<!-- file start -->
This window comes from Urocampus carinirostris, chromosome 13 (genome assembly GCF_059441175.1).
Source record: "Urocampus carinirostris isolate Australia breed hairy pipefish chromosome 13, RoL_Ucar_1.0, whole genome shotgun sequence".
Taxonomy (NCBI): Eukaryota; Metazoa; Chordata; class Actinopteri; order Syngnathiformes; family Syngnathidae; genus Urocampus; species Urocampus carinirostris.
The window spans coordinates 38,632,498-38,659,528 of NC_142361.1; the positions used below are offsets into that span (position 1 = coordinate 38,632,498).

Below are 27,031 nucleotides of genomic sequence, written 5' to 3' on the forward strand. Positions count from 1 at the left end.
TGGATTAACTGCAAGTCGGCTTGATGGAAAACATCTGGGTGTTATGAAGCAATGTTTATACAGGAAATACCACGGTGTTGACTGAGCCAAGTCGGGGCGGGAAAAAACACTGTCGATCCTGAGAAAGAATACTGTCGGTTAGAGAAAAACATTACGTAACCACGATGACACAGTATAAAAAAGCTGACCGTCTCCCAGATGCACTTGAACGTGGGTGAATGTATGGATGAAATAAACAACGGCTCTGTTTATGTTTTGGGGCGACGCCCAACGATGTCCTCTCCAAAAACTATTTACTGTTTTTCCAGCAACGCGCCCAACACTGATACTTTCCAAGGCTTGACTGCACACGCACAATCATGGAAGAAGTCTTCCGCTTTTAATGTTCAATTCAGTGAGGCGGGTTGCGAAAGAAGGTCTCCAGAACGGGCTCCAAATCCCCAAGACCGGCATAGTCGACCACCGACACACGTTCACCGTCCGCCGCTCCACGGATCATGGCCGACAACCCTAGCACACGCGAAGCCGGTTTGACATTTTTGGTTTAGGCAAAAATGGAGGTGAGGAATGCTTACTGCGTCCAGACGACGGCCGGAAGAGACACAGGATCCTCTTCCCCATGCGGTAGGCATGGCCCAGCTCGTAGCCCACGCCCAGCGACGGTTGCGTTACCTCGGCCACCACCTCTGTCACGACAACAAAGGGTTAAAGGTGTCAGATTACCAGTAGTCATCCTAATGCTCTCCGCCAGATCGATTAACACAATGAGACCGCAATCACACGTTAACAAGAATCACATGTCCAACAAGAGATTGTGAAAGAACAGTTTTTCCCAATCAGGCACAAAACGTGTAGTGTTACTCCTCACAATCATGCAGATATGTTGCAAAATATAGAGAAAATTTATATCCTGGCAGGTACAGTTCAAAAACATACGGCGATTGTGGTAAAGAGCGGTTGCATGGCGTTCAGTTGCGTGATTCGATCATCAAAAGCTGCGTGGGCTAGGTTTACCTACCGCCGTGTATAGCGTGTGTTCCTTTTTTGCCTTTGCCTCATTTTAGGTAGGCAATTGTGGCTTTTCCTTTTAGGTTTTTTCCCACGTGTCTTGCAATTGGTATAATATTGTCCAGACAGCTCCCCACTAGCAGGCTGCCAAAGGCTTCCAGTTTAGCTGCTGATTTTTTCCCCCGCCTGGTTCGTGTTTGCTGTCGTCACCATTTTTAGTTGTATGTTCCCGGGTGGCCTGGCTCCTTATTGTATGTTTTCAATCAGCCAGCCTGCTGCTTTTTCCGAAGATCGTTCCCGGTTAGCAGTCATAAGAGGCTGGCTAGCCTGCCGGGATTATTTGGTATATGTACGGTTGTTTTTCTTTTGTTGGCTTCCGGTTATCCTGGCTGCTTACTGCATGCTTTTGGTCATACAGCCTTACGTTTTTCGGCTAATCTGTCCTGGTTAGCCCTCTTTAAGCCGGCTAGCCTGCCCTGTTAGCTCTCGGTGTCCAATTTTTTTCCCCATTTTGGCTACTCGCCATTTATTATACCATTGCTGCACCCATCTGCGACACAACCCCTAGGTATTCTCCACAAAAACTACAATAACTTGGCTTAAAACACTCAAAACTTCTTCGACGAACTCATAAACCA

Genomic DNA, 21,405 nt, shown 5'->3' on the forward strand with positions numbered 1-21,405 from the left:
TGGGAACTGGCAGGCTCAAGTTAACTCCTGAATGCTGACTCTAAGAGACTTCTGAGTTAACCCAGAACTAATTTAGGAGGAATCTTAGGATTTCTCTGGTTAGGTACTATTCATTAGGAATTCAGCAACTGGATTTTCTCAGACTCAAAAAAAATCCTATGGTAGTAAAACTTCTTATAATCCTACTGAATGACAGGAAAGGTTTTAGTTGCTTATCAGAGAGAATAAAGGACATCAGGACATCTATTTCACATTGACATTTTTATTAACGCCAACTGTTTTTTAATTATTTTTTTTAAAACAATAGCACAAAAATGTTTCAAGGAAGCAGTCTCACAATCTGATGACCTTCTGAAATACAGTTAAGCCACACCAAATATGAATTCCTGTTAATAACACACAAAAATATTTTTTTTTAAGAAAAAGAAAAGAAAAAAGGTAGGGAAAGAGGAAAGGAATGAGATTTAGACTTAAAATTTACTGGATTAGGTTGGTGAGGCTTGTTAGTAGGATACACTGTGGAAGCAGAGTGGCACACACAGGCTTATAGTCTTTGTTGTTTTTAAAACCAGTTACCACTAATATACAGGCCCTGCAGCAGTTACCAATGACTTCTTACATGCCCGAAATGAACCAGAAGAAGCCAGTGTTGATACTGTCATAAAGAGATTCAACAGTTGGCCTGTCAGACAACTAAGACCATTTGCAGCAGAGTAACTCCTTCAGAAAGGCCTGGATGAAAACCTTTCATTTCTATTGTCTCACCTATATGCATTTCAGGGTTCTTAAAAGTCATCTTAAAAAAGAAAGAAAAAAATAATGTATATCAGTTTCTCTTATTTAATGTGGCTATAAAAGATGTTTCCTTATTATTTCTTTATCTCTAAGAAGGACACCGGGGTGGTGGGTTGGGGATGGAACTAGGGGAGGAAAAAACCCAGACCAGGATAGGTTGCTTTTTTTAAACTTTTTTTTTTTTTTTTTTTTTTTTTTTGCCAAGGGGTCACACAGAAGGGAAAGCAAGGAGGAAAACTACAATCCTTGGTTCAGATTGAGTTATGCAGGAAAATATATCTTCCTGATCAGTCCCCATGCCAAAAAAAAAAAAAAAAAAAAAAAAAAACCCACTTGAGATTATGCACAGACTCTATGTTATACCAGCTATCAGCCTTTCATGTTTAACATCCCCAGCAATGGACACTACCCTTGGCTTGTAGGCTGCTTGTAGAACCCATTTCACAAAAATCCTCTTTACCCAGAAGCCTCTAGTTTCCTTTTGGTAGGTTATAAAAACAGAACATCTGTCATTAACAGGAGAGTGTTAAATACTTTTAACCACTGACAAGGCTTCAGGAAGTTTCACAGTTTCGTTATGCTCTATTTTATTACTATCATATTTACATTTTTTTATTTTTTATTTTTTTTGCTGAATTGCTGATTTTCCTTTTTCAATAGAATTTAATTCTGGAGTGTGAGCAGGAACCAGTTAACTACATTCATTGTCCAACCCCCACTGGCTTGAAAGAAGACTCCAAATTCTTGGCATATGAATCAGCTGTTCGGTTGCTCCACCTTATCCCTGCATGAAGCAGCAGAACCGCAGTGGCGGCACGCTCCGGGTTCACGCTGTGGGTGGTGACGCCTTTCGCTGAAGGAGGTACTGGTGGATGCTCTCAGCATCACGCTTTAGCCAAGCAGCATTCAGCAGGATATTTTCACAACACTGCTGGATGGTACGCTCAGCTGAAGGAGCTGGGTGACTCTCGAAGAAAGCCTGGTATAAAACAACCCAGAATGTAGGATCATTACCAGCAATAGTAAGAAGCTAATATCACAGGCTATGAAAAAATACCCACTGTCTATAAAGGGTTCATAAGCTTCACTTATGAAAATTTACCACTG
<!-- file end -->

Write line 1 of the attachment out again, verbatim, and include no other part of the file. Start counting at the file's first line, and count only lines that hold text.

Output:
This window comes from Urocampus carinirostris, chromosome 13 (genome assembly GCF_059441175.1).